• A permanent employee who has lost their job
  • A sole trader, self-employed person, casual or contract worker who has experienced a reduction in income
  • A person caring for someone who’s affected by the coronavirus.

However, there is also an income and assets test that needs to be satisfied to receive the JobSeeker payment. It is important to note that at the time of writing this article, the income and assets test is scheduled to change on 24 September, 2020.

What could a redundancy payment mean for my super and insurance?

Any taxable portion of a redundancy payment will be added on top of any income that you have received in that financial year. This may tip you over the next threshold to pay a higher marginal tax rate.

A redundancy may present an opportunity to make an additional concessional (pre-tax) contribution to your superannuation. Concessional contributions are taxed within your super fund at 15%, according to the ATO. Therefore, it may present a tax saving compared to paying your marginal tax rate on income. In recent years, law changes mean that you can hold off on deciding to make concessional contributions to superannuation until the last month of a financial year. It is possible to make a concessional contribution to superannuation from personal cash funds and still claim a deduction. You might want to seek advice from an accountant or financial planner to help you with this.

Secondly, check the policy details of any income protection insurance you may have. Several insurers now provide a benefit that in the event of an involuntary redundancy they will waive your insurance premiums for anywhere between one to three months. Many people mistakenly believe that income protection covers you in the event of redundancy. It does not. It protects you if you cannot work due to injury or illness. That said, some insurers may offer ‘redundancy cover’ or ‘involuntary unemployment cover’ as an optional extra on their income protection policies. Check with your insurer.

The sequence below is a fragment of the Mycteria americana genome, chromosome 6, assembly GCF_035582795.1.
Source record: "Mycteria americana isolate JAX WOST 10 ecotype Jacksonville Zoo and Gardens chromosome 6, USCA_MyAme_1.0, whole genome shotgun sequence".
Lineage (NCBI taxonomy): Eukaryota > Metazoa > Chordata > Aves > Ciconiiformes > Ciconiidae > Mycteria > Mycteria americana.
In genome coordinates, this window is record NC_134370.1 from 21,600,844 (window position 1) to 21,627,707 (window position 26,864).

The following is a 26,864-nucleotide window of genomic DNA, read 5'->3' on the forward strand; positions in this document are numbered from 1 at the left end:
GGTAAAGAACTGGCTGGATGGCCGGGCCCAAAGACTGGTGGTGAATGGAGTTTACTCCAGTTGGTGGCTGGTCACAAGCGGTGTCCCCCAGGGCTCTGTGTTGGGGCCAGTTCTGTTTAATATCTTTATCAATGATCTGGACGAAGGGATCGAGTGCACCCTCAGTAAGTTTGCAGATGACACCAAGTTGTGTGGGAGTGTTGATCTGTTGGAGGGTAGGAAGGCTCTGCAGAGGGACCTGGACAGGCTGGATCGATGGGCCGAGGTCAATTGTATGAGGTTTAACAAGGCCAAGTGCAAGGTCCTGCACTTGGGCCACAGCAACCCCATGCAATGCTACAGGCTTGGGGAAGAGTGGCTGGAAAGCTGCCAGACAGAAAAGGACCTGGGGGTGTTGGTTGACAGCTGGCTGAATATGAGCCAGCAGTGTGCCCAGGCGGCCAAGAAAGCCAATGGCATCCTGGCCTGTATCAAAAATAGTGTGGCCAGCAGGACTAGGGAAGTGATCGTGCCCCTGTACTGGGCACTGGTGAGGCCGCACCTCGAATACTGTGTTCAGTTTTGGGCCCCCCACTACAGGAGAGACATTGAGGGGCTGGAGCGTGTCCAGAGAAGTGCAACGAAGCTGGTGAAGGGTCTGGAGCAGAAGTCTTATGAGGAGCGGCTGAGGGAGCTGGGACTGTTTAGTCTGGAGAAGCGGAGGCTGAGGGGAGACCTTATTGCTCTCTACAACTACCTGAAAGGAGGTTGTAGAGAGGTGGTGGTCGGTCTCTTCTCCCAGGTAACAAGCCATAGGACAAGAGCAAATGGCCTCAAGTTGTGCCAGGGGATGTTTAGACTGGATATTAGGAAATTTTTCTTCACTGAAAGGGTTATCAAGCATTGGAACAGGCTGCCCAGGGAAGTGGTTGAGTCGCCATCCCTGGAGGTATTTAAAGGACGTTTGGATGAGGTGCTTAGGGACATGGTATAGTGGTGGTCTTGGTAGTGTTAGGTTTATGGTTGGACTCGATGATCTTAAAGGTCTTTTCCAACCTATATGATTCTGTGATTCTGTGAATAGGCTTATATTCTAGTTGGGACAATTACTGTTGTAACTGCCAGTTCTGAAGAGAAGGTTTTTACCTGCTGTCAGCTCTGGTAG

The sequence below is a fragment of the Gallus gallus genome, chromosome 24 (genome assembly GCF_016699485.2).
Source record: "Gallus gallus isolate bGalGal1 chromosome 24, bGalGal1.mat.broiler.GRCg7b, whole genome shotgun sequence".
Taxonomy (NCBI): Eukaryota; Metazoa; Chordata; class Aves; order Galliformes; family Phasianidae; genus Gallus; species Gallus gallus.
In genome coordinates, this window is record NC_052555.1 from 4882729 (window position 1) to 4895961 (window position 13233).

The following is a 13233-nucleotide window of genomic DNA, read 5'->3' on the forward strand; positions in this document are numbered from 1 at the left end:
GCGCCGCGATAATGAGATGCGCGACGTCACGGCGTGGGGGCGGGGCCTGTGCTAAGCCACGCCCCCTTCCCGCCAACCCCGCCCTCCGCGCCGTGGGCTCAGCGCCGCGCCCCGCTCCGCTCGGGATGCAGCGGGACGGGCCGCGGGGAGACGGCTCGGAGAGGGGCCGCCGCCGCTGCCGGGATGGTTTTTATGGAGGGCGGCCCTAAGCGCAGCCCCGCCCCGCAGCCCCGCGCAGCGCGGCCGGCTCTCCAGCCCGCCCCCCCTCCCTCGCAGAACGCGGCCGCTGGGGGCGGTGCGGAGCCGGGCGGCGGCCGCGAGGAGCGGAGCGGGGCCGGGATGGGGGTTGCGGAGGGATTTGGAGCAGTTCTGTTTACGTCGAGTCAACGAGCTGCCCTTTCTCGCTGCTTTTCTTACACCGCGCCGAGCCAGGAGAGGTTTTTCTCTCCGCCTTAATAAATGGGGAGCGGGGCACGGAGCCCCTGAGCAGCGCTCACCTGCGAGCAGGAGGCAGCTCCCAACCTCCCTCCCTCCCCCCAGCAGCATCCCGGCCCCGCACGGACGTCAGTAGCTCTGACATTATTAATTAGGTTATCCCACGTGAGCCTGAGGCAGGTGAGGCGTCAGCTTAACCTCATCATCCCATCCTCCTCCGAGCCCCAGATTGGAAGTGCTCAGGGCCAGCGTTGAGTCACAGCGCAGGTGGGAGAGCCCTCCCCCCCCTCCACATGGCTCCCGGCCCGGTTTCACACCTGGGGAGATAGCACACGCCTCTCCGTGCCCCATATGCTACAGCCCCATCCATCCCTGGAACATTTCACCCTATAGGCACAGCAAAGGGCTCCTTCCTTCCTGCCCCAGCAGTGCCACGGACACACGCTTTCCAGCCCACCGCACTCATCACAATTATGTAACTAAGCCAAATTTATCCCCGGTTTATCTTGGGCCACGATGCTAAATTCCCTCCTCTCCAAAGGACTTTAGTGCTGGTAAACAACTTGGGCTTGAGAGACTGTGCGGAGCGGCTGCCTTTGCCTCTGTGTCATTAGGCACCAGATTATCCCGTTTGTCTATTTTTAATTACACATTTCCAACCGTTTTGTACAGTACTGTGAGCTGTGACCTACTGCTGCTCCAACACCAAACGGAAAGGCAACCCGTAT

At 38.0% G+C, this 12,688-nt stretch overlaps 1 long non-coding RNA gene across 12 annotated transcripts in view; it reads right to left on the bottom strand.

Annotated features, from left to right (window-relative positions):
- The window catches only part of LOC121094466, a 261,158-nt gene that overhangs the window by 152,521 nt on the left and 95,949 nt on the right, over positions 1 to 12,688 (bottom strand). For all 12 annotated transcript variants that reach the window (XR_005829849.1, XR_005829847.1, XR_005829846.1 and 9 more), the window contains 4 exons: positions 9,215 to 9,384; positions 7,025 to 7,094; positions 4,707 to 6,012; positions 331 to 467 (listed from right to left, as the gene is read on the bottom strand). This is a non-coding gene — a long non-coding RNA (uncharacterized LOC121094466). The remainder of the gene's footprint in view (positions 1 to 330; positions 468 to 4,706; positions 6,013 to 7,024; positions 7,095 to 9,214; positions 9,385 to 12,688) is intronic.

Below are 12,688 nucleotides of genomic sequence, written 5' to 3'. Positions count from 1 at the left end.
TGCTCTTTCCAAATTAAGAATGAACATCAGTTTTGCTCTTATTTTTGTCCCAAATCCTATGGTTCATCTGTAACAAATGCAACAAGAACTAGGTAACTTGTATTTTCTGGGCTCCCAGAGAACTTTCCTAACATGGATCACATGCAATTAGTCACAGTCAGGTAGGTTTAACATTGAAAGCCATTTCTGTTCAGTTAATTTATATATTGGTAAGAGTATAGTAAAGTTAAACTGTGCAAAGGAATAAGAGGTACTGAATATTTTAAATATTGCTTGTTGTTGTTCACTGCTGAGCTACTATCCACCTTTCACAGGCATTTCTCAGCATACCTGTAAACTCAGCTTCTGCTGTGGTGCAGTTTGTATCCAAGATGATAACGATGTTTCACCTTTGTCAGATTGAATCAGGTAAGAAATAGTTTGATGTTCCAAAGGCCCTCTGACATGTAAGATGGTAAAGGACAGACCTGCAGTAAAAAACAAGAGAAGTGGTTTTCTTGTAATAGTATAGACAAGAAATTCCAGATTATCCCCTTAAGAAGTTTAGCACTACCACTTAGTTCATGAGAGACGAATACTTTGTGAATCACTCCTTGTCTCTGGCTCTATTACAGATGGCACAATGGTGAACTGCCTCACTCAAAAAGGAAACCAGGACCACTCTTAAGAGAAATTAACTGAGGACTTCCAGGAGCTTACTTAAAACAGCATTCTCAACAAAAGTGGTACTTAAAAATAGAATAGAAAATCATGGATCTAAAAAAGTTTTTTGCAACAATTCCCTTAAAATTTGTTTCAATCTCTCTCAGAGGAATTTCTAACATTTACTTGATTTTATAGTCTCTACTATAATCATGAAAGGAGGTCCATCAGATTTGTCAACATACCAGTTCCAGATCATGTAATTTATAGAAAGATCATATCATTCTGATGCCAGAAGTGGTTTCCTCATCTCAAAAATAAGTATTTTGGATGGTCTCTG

Another mistake many people make is to cancel their income protection insurance after they have been made redundant. Many income protection insurance policies may still cover you for a period of up to 12 or 13 months after a redundancy. This could mean, for example, that if you are unemployed and are unfortunate to have an injury or illness that prevents you from returning to work, you may still be eligible for an income protection benefit. It is important to note that each policy and insurer is different. Making a phone call to your financial adviser, insurer, insurance broker or superannuation fund will help to clarify the terms of your existing income protection policy and how it applies to redundancy.


About Andrew Zbik

Andrew Zbik

Andrew Zbik is a senior financial adviser at CreationWealth, based in Sydney. His qualifications include a Bachelor of Business Administration, a Bachelor of Laws and a Diploma of Financial Services. Andrew is also a Registered Tax (Financial) Adviser and has a SMSF Specialist Advisor (SSA) Accreditation.

 

This article was reviewed by our Sub-Editor Tom Letts and Finance Editor Sean Callery before it was published as part of our fact-checking process.

Main image source: Vera Petrunina (Shutterstock).